The Master Musicians of Joujouka are featured in the August/September 2019 edition of National Geographic Traveller.
The article Music in Morocco: The ultimate sonic journey is a major feature on trance music by Mickey Rapkin.
The article explores different kinds of traditional music from across Morocco and how “the past very much informs the present, with a new generation of artists emerging in thrilling ways”.
The Master Musicians of Joujouka and Manager Frank Rynne were interviewed for the article at the Beat Hotel Festival in Marrakesh earlier this year.
Read an from the article extract here:
“This story begins like all good ones do, with a 66-year-old man standing on stage, dressed as a goat.
It is late March, and I’ve come to Morocco, in part, to see a rare public performance by the Master Musicians of Joujouka, a group of traditional Sufi trance artists from a remote corner south of the Rif Mountains who have nevertheless captivated the world. Brian Jones of the Rolling Stones recorded the Masters in their village in the late ’60s. William S. Burroughs and Timothy Leary famously dubbed them “the 4,000-year-old rock band.” More recently, Billy Corgan of the Smashing Pumpkins spent a week just observing them.
The Masters’ brand of ancient trance isn’t simply entertaining. It’s also said to have healing powers. The half man, half goat who is part of their act is called Bou Jeloud, and according to folklore, if he hits you with a stick during a performance, you will get pregnant. More on that soon.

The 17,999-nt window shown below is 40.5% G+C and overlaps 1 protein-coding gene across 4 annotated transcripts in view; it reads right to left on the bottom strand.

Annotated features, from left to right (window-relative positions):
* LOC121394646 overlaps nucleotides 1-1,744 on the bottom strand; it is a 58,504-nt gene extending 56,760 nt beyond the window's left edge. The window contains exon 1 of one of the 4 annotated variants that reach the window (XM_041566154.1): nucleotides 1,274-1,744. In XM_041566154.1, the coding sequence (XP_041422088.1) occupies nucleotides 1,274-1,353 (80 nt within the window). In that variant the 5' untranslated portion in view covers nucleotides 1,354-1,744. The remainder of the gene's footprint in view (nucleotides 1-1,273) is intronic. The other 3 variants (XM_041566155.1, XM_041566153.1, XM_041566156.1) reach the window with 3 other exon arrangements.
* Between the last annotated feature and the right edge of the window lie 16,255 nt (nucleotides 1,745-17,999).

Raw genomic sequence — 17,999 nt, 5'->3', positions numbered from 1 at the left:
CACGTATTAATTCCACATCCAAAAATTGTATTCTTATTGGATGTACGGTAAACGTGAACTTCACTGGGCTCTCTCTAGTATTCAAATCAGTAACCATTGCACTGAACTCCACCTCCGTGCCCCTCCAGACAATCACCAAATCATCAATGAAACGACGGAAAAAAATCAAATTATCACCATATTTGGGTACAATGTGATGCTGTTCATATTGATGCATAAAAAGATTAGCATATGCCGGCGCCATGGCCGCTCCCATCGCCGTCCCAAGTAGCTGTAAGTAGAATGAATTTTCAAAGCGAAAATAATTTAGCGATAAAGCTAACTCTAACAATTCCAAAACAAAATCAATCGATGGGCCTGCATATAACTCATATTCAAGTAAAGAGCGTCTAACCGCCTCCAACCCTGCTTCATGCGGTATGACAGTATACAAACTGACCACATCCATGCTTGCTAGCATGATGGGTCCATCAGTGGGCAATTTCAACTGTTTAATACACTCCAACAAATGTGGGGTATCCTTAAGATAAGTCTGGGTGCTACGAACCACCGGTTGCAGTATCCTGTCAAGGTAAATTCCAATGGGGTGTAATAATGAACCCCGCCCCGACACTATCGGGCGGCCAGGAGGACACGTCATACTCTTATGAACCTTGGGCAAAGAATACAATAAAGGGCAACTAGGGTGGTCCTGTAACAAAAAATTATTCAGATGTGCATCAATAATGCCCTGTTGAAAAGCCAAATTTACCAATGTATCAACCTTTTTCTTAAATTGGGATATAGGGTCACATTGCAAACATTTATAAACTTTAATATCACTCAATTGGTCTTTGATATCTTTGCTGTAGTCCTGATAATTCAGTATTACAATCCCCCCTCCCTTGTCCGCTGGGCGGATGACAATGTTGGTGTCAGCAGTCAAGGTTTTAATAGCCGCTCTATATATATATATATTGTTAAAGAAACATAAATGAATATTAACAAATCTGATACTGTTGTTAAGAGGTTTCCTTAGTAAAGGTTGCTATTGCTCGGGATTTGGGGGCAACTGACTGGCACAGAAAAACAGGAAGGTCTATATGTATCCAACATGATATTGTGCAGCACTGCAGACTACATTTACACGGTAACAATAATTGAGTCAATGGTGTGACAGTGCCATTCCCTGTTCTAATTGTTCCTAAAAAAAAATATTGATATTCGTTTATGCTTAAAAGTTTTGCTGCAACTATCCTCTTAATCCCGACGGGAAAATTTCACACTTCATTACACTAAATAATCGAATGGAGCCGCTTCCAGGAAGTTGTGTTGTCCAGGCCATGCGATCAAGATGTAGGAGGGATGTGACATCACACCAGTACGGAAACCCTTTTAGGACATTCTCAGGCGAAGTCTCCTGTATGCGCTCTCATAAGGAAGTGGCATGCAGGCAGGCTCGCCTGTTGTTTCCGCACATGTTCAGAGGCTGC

I return to Marrakech just in time to see the Master Musicians of Joujouka perform at the Beat Hotel festival, held on the grounds of a chic 27-acre boutique hotel outside of town. In addition to the Masters, the lineup includes upstart DJs from Casablanca, pop-up restaurants, and a spa tent offering yoga. The transition is jarring. British party kids with sunburned skin and vape pens sit around a pool. The Wi-Fi password is MOONLIGHT. This isn’t what Burroughs or the Beat poets imagined. But it is a bold mash-up of genres and experiences come to life.
The Masters—who range in age from late 40s to 86—take the stage after ten o’clock, under a white tent with a top-tier sound system and a serious light rig. The 13 men are dressed in jellabas. They carry drums and reed instruments and sit in a single row of chairs facing the crowd. The music is visceral, the high-pitch whir of the lira flutes like a snake worming its way through my earholes and taking hold of my brain stem. Historically, this brand of Sufi trance had been used to entertain the court of the sultan. It was also performed to inspire soldiers prior to battle. Which makes sense. It is that loud from the first drumbeat.
The Masters play nonstop for two hours, with more energy than men half their age. An hour into the show, Bou Jeloud—the half man, half goat—finally appears. The man under all that goatskin is called Mohamed El Hatmi. He’s 66 years old, and he’s been dressing up as this furry icon for more than 35 years. He measures a hair under five feet tall. But he is superhuman, climbing down into the crowd and running back and forth among the people, shaking his sticks in the air.”
Read the full article at National Geographic Traveller here